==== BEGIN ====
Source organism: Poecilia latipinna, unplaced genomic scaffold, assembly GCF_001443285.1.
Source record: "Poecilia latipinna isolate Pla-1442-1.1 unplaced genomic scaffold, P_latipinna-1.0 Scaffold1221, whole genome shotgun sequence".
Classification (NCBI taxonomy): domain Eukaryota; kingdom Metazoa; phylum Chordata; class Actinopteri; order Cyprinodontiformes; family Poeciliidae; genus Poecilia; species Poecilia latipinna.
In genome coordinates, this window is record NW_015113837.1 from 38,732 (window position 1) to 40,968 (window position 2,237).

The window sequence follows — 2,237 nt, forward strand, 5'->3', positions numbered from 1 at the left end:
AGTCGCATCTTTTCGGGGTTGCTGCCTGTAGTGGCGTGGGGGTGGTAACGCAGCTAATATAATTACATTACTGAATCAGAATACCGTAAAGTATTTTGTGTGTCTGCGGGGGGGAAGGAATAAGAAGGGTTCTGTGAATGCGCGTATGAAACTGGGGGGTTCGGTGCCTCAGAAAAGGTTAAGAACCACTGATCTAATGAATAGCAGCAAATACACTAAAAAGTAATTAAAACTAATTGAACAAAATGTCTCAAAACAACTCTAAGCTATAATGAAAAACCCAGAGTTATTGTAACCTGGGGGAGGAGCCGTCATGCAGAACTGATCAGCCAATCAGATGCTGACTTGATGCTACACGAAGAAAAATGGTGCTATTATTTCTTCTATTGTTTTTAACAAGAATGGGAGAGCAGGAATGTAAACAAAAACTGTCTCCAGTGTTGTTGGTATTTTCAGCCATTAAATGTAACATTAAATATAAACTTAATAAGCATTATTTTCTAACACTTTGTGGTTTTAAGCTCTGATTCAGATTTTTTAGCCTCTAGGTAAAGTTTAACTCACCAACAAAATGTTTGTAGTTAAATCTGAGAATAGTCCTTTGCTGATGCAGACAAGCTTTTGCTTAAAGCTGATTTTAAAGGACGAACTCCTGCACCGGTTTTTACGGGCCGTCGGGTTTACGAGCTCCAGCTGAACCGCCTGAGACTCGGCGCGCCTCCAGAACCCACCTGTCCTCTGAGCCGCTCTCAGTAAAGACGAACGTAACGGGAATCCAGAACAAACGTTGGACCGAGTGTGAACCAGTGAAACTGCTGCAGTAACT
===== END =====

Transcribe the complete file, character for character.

Source organism: Poecilia latipinna, unplaced genomic scaffold, assembly GCF_001443285.1.
Source record: "Poecilia latipinna isolate Pla-1442-1.1 unplaced genomic scaffold, P_latipinna-1.0 Scaffold1221, whole genome shotgun sequence".
Classification (NCBI taxonomy): domain Eukaryota; kingdom Metazoa; phylum Chordata; class Actinopteri; order Cyprinodontiformes; family Poeciliidae; genus Poecilia; species Poecilia latipinna.
In genome coordinates, this window is record NW_015113837.1 from 38,732 (window position 1) to 40,968 (window position 2,237).

The window sequence follows — 2,237 nt, forward strand, 5'->3', positions numbered from 1 at the left end:
AGTCGCATCTTTTCGGGGTTGCTGCCTGTAGTGGCGTGGGGGTGGTAACGCAGCTAATATAATTACATTACTGAATCAGAATACCGTAAAGTATTTTGTGTGTCTGCGGGGGGGAAGGAATAAGAAGGGTTCTGTGAATGCGCGTATGAAACTGGGGGGTTCGGTGCCTCAGAAAAGGTTAAGAACCACTGATCTAATGAATAGCAGCAAATACACTAAAAAGTAATTAAAACTAATTGAACAAAATGTCTCAAAACAACTCTAAGCTATAATGAAAAACCCAGAGTTATTGTAACCTGGGGGAGGAGCCGTCATGCAGAACTGATCAGCCAATCAGATGCTGACTTGATGCTACACGAAGAAAAATGGTGCTATTATTTCTTCTATTGTTTTTAACAAGAATGGGAGAGCAGGAATGTAAACAAAAACTGTCTCCAGTGTTGTTGGTATTTTCAGCCATTAAATGTAACATTAAATATAAACTTAATAAGCATTATTTTCTAACACTTTGTGGTTTTAAGCTCTGATTCAGATTTTTTAGCCTCTAGGTAAAGTTTAACTCACCAACAAAATGTTTGTAGTTAAATCTGAGAATAGTCCTTTGCTGATGCAGACAAGCTTTTGCTTAAAGCTGATTTTAAAGGACGAACTCCTGCACCGGTTTTTACGGGCCGTCGGGTTTACGAGCTCCAGCTGAACCGCCTGAGACTCGGCGCGCCTCCAGAACCCACCTGTCCTCTGAGCCGCTCTCAGTAAAGACGAACGTAACGGGAATCCAGAACAAACGTTGGACCGAGTGTGAACCAGTGAAACTGCTGCAGTAACT